This is Thin Privilege

Scroll to Info & Navigation

What's your opinion on men and women that fetishize obesity?

Asked by
bluexmarble

1. Considering the wide range of what’s considered to be ‘obese,’ this is a pretty broad question. I’ll assume you mean a person who is considered to be fat in most communities.

2. What do you mean? People who are particularly attracted to fat bodies, or people who objectify love interests as nothing more than a fat body?

3. Assuming it’s the latter (since being attracted to fat bodies isn’t a fetish anymore than being attracted to thin bodies is a fetish), I’ll say this: people might be into being objectified as nothing more than their body, and if it’s all around self-aware consensual fun, people can do what they want with their sex lives (which is the same as doing what they want with their bodies). 

Asker responds: Well, I was just wondering because it seems to combine something you like (acceptance of fat people) but also something you don’t (objectification)

I’m not against consensual objectification, per se. There’s history and context and usually a boatload of male/beauty privilege and other privileges that typically go into objectification in a general sense, and I’m not ignoring that. But there’s a huge difference between finding objectification in a general sense problematic, as it both plays into and is symptomatic of oppression, and saying that April Flores shouldn’t make a fuckbucket of money from people who both can imagine themselves in an LTR with April and those who just like her jiggliness.

Further mod note: This isn’t to say that the politics of attraction aren’t incredibly complex, and I’m not going to pretend that body size attraction is ‘hard-wired’ in an evo-psych sense, or that there isn’t a mess of history and culture and socialization going on from a very young age about what bodies are supposed to be considered desirable.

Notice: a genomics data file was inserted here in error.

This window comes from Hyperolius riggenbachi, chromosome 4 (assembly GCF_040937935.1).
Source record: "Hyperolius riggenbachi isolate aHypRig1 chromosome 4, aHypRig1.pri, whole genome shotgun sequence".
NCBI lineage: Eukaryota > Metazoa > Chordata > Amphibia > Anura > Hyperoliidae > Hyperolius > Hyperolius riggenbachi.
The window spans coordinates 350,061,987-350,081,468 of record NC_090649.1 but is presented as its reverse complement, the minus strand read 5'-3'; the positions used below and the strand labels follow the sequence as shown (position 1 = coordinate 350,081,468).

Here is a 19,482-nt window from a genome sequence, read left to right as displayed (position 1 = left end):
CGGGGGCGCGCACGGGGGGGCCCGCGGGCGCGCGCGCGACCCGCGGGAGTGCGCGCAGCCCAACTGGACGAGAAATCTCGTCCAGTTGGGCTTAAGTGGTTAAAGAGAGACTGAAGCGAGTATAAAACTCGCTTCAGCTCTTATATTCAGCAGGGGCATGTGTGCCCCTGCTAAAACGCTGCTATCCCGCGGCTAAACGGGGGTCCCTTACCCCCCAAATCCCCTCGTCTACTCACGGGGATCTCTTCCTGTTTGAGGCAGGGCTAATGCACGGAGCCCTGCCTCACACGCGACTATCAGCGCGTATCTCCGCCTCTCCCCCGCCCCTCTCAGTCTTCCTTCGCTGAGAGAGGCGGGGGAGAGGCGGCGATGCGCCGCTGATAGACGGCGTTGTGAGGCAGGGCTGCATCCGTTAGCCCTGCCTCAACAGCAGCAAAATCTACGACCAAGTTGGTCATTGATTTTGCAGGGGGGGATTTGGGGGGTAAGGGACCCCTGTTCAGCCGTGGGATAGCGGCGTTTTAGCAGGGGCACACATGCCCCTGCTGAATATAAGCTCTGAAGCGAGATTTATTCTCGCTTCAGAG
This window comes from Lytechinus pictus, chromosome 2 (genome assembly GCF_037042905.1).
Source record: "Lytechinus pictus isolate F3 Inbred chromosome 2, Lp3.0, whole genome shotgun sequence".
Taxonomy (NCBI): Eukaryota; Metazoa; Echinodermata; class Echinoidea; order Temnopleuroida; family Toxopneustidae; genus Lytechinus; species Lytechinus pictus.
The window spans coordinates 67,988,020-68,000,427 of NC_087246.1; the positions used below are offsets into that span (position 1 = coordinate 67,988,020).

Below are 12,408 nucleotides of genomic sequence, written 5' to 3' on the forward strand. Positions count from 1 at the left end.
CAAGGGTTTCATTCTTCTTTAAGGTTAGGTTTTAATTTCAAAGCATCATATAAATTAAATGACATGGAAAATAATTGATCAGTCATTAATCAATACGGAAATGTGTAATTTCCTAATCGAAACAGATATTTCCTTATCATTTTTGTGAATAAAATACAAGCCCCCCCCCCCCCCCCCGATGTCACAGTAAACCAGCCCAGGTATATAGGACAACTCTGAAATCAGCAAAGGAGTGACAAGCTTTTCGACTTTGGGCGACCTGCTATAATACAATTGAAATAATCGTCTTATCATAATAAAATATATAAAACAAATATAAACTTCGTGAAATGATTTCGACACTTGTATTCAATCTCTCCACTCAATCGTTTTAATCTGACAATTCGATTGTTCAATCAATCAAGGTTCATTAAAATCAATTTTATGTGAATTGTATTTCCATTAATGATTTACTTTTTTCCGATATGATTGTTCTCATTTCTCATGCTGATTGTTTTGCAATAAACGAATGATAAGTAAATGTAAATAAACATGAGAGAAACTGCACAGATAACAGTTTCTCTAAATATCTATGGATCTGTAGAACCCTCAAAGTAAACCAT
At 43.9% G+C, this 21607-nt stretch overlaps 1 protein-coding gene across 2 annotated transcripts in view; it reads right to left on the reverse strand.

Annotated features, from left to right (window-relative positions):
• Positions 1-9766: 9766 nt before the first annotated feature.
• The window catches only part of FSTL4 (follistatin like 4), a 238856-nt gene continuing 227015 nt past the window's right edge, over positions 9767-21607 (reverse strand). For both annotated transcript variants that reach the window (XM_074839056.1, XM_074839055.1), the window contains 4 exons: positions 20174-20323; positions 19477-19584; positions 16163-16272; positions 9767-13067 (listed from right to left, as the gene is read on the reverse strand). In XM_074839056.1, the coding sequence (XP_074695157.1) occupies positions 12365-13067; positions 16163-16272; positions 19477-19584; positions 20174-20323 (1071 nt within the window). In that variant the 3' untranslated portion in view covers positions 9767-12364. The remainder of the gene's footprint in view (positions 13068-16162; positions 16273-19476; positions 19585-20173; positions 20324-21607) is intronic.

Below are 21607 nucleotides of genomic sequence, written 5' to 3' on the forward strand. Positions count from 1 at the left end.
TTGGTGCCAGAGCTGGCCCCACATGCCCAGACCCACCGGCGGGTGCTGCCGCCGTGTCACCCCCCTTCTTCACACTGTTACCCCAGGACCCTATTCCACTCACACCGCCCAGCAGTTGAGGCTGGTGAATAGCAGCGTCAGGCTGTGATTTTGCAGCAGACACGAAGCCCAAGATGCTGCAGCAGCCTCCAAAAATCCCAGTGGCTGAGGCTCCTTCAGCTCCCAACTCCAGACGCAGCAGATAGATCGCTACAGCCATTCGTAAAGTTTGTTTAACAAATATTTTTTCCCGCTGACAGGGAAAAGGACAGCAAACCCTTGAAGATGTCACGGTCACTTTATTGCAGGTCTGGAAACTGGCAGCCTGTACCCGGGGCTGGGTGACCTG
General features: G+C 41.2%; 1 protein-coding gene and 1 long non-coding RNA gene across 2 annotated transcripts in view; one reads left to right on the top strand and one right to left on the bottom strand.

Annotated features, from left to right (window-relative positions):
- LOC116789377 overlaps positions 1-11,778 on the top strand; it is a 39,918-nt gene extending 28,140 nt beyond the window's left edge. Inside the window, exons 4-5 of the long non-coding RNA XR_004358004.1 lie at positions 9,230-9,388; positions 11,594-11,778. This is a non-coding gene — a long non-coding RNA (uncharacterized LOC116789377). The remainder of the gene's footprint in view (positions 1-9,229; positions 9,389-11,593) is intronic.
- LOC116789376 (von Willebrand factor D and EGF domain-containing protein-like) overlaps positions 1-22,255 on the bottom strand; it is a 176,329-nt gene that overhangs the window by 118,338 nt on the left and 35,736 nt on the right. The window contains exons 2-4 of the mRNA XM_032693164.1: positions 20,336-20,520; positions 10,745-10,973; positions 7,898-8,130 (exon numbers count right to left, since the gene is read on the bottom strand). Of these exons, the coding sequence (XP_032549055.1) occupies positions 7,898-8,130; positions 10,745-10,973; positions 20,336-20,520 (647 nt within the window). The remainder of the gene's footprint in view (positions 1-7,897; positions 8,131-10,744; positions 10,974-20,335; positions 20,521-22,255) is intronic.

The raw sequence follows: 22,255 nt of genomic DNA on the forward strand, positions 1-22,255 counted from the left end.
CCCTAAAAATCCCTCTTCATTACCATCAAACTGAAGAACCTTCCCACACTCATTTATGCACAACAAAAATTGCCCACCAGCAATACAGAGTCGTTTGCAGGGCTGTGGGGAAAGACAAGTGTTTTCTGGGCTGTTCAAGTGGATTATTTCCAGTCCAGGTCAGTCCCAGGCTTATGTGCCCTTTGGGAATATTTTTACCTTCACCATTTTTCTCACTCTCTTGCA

Thin privilege is never having to worry that the thing you’re about to sit/stand/otherwise put your weight on will collapse beneath you.

Thin privilege is walking past the gym without wondering how many of the people on treadmills are looking out the window thinking “That’s why I’m exercising, so I don’t look like that”

Thin privilege is pumping your bike tires just to the recommended pressure and being able to ride on them easily.

Thin privilege is being able to simply go from point A to point B through an obstacle-filled room without plotting a course through which you might fit. This is also ability privilege.

Thin privilege is being able to take a break from walking to sit down for a moment with no social repercussions.

Thin privilege is having people be willing to slow down to accommodate your walking speed, if it’s slower than theirs, knowing that they did it out of courtesy instead of pity, and having them be less likely to express irritation at doing so.

Thin privilege is a lax dress code.

Thin privilege is never having your sweatiness attributed to anything other than heat or physical activity.

Thin privilege is being able to wear summer clothes that expose your stomach/back without fear of public ridicule.

Thin privilege is being able to find clothes in your size that expose your stomach/back intentionally.

Thin (also white, ability, and cisgender) privilege is never having to wonder if the reason someone is attracted to you is because of a fetish.

Thin privilege is never having a description of your body used as a stereotype-based characterization shorthand by lazy novel writers.

(submitted by librarychair)